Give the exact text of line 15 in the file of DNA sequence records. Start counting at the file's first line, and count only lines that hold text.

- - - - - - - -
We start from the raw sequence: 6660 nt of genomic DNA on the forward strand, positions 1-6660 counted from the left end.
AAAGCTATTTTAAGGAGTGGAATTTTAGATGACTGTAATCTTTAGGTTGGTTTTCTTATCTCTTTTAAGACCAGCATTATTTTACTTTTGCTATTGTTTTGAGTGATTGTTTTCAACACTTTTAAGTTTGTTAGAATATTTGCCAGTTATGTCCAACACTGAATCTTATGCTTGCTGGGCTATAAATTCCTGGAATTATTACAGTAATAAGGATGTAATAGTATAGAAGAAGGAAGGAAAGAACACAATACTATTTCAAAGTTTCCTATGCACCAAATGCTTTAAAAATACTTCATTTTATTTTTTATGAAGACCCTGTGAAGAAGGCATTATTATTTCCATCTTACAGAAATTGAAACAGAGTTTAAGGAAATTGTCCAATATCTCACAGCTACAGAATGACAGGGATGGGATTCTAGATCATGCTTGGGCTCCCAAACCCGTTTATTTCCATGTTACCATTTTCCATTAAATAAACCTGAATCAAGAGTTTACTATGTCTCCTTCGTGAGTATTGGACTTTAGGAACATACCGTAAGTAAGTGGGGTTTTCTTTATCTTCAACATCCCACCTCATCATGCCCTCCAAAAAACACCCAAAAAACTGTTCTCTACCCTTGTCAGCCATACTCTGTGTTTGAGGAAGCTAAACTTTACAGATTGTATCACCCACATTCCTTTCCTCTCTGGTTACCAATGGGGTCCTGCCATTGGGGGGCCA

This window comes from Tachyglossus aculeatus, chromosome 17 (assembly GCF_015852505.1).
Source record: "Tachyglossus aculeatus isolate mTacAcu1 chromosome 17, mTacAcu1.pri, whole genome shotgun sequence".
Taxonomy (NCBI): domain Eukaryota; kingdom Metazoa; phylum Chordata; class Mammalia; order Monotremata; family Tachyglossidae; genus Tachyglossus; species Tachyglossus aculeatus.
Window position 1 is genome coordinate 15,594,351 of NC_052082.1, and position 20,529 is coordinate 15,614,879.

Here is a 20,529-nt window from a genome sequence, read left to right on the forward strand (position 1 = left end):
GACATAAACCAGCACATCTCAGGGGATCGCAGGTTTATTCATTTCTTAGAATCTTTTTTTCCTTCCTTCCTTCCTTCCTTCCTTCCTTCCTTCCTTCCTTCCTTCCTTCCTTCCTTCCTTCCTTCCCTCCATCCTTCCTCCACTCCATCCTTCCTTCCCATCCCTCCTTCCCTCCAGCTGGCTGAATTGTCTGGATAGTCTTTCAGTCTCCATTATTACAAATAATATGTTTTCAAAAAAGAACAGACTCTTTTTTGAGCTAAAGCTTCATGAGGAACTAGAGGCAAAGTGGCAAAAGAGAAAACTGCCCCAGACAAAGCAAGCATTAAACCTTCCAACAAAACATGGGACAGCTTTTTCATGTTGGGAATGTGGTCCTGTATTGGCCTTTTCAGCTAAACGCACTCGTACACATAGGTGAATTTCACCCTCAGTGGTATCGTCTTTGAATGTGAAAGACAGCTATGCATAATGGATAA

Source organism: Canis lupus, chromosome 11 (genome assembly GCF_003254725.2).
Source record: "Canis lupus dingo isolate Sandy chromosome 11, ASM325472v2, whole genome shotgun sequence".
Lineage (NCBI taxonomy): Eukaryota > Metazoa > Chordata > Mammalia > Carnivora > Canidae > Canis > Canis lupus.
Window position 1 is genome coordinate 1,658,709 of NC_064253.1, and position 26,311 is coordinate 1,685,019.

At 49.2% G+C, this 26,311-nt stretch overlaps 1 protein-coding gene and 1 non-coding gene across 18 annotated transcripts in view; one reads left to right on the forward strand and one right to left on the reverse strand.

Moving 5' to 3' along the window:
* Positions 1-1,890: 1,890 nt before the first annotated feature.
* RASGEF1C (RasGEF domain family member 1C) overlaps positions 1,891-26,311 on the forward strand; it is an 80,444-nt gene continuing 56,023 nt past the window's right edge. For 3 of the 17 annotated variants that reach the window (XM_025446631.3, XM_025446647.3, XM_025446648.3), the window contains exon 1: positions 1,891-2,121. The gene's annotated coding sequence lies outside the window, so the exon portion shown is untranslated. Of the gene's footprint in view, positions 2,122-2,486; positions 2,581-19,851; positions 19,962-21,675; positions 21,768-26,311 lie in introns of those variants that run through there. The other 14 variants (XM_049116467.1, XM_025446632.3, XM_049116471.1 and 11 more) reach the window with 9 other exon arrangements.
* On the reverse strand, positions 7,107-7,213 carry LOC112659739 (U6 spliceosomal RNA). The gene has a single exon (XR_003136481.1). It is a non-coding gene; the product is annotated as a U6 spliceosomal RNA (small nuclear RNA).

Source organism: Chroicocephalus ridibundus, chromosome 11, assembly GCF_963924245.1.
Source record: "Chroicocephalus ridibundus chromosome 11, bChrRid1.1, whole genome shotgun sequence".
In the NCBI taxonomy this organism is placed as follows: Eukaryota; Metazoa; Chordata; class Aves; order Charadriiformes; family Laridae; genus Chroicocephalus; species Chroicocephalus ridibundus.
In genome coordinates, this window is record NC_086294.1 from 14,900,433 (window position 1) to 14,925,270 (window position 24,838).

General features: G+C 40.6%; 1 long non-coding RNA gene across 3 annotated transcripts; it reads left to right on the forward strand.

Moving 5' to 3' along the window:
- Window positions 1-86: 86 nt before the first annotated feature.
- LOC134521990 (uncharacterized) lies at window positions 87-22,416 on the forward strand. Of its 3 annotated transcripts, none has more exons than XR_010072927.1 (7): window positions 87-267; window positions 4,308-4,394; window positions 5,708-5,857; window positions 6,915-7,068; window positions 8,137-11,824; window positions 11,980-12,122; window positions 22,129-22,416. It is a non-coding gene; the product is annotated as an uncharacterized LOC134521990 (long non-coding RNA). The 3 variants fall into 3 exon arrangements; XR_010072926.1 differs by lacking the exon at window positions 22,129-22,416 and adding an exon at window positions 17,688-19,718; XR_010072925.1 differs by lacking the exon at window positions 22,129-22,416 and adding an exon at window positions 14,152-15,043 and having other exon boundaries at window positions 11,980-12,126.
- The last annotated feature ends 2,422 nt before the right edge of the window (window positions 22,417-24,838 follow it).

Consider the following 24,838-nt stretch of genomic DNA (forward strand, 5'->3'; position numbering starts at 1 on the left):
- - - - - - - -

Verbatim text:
* Positions 1-1,890: 1,890 nt before the first annotated feature.